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A new study from Nationwide Building Society reveals that eight in 10 parents are putting money into a savings account or other type of pot for their children, expecting to save an average of £7,000 by the time their kids turn 18 – £33.72 per month.
One in 20 are even more generous, aiming to give their child £10,000 or more, while 14% expect to save up just £1,000 or less. This doesn't seem to be related to parental salaries, either, as 77% of parents earning £15,000 or less are setting money aside for their child's future.
Despite all this generosity, 38% of parents worry that their kids will use the money unwisely. Because of this, many are saving with a specific goal in mind; 45% are putting money aside for their child's university education, 35% for their offspring's first home, and 30% are earmarking the money for a first car.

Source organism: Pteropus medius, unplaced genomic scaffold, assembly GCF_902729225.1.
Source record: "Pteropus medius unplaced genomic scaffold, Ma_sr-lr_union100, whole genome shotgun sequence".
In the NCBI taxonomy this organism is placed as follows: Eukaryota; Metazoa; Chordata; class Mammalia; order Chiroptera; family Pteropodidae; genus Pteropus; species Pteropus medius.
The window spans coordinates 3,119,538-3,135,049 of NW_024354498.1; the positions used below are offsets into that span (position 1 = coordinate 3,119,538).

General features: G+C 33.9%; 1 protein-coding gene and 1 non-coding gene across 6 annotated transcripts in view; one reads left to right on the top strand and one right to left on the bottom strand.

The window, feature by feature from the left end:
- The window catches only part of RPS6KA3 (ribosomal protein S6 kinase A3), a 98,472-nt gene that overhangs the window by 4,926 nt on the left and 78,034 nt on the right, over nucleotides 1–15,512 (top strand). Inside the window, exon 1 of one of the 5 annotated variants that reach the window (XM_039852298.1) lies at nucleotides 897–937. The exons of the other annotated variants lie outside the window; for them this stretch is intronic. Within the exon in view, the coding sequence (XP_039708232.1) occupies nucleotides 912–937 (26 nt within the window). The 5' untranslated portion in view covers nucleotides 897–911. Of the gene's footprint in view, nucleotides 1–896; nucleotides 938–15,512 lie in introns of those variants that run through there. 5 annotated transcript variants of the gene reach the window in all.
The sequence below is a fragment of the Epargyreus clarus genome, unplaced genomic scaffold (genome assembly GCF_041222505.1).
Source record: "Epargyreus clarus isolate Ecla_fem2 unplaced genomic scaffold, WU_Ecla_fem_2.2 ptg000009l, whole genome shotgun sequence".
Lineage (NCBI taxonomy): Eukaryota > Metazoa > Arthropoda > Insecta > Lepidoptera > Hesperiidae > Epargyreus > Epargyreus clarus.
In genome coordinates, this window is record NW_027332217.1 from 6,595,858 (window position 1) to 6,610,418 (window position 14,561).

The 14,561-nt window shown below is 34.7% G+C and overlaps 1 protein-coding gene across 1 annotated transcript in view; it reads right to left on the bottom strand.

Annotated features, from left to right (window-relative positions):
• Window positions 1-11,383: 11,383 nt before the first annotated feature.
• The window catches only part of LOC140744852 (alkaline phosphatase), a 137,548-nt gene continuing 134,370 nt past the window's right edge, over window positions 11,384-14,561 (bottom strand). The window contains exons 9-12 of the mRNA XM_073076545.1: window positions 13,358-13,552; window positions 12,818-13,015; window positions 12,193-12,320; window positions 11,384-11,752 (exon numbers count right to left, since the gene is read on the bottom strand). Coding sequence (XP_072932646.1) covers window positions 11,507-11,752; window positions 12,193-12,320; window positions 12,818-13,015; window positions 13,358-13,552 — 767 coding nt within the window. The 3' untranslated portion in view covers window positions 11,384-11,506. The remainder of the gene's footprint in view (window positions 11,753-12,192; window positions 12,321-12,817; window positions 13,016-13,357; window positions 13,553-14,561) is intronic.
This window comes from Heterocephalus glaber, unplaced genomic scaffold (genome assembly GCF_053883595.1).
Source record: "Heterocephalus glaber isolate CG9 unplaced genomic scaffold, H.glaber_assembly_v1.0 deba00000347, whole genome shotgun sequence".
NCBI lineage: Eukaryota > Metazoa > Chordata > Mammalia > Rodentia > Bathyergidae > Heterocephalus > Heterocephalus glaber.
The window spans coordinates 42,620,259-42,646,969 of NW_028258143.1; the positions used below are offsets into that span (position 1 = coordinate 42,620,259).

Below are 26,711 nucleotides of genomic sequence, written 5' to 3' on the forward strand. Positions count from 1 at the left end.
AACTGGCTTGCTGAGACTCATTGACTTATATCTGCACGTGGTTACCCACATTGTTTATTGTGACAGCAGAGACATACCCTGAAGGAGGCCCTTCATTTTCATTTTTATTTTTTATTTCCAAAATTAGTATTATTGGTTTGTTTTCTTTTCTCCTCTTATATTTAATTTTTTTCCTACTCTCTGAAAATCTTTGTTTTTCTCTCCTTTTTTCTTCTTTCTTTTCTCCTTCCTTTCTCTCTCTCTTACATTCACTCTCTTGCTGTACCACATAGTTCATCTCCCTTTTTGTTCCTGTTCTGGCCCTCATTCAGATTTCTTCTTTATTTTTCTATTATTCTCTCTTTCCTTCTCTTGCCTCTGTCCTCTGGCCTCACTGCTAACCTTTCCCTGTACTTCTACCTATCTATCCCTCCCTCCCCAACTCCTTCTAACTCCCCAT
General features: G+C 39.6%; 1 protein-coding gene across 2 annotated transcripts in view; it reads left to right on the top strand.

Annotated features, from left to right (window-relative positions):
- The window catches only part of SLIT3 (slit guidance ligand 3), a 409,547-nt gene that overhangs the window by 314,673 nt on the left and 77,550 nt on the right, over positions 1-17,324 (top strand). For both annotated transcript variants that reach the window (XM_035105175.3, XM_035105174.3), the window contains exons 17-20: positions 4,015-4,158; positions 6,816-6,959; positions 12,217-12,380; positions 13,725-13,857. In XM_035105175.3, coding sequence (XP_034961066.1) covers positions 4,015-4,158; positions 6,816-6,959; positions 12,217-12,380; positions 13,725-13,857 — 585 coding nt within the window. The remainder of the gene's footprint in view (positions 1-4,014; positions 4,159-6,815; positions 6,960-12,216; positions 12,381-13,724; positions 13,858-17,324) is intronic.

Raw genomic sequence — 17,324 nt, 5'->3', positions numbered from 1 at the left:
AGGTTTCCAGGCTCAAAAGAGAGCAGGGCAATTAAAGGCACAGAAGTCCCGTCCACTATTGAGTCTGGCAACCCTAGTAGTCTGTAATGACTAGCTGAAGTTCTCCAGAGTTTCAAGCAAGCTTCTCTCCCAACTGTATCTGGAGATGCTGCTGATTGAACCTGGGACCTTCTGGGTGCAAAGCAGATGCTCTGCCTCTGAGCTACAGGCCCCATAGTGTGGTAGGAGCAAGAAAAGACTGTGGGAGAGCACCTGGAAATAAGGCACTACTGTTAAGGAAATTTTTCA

And yet, 25% of parents have never actually talked to their children about the benefits of saving, which might indeed be contributing to their concerns. With a choice between a children's savings account, Junior ISA or even a simple piggy bank – or indeed all of the above – there are plenty of ways for parents to teach their offspring the value of saving.
Children's savings accounts may hand over the reins a little sooner, but this can be a great way to teach your little darling about interest and the benefits of patience when it comes to saving towards a goal. Alternatively, a Junior ISA would allow your child to make use of both the Junior ISA allowance and an adult ISA allowance between the ages of 16 and 18.
If you're really concerned about what your child might do with the money, you could start your own savings pot – a regular saver is great to start with, and then a fixed rate bond until they're 18 or over. Once the time is right, you could choose to transfer the money (just beware of Governmental gifting restrictions) or pay for their university fees/car/deposit directly.
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